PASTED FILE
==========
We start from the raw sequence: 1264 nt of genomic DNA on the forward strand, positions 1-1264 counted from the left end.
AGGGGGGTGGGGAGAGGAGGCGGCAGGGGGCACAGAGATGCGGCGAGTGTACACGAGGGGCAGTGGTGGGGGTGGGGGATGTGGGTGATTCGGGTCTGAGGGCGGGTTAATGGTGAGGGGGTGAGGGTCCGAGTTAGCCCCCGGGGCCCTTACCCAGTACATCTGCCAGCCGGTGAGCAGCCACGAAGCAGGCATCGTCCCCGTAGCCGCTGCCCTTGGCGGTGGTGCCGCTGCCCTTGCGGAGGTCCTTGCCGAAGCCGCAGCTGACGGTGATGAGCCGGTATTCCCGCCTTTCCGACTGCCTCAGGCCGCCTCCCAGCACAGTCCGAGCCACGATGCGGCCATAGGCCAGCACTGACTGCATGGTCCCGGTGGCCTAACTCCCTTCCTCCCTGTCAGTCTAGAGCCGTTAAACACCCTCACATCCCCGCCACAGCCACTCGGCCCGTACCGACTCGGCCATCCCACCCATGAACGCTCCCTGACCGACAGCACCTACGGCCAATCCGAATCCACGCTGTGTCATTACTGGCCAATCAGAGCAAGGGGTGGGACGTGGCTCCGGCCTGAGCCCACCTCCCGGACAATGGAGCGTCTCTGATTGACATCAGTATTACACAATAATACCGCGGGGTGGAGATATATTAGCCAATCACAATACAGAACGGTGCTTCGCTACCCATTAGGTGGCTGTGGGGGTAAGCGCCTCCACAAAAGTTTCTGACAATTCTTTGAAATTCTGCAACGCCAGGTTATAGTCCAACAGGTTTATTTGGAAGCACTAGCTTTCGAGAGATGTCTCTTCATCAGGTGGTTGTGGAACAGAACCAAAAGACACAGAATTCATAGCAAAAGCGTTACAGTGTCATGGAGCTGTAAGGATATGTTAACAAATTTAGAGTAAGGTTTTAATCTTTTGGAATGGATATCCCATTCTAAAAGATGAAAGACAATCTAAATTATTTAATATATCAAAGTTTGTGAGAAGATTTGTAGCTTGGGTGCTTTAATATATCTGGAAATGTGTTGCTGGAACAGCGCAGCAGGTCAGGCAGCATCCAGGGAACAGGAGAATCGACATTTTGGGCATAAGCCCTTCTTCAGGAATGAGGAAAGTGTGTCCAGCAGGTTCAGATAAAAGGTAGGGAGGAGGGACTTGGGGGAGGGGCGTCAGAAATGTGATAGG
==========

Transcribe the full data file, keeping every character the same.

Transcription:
We start from the raw sequence: 1264 nt of genomic DNA on the forward strand, positions 1-1264 counted from the left end.
AGGGGGGTGGGGAGAGGAGGCGGCAGGGGGCACAGAGATGCGGCGAGTGTACACGAGGGGCAGTGGTGGGGGTGGGGGATGTGGGTGATTCGGGTCTGAGGGCGGGTTAATGGTGAGGGGGTGAGGGTCCGAGTTAGCCCCCGGGGCCCTTACCCAGTACATCTGCCAGCCGGTGAGCAGCCACGAAGCAGGCATCGTCCCCGTAGCCGCTGCCCTTGGCGGTGGTGCCGCTGCCCTTGCGGAGGTCCTTGCCGAAGCCGCAGCTGACGGTGATGAGCCGGTATTCCCGCCTTTCCGACTGCCTCAGGCCGCCTCCCAGCACAGTCCGAGCCACGATGCGGCCATAGGCCAGCACTGACTGCATGGTCCCGGTGGCCTAACTCCCTTCCTCCCTGTCAGTCTAGAGCCGTTAAACACCCTCACATCCCCGCCACAGCCACTCGGCCCGTACCGACTCGGCCATCCCACCCATGAACGCTCCCTGACCGACAGCACCTACGGCCAATCCGAATCCACGCTGTGTCATTACTGGCCAATCAGAGCAAGGGGTGGGACGTGGCTCCGGCCTGAGCCCACCTCCCGGACAATGGAGCGTCTCTGATTGACATCAGTATTACACAATAATACCGCGGGGTGGAGATATATTAGCCAATCACAATACAGAACGGTGCTTCGCTACCCATTAGGTGGCTGTGGGGGTAAGCGCCTCCACAAAAGTTTCTGACAATTCTTTGAAATTCTGCAACGCCAGGTTATAGTCCAACAGGTTTATTTGGAAGCACTAGCTTTCGAGAGATGTCTCTTCATCAGGTGGTTGTGGAACAGAACCAAAAGACACAGAATTCATAGCAAAAGCGTTACAGTGTCATGGAGCTGTAAGGATATGTTAACAAATTTAGAGTAAGGTTTTAATCTTTTGGAATGGATATCCCATTCTAAAAGATGAAAGACAATCTAAATTATTTAATATATCAAAGTTTGTGAGAAGATTTGTAGCTTGGGTGCTTTAATATATCTGGAAATGTGTTGCTGGAACAGCGCAGCAGGTCAGGCAGCATCCAGGGAACAGGAGAATCGACATTTTGGGCATAAGCCCTTCTTCAGGAATGAGGAAAGTGTGTCCAGCAGGTTCAGATAAAAGGTAGGGAGGAGGGACTTGGGGGAGGGGCGTCAGAAATGTGATAGG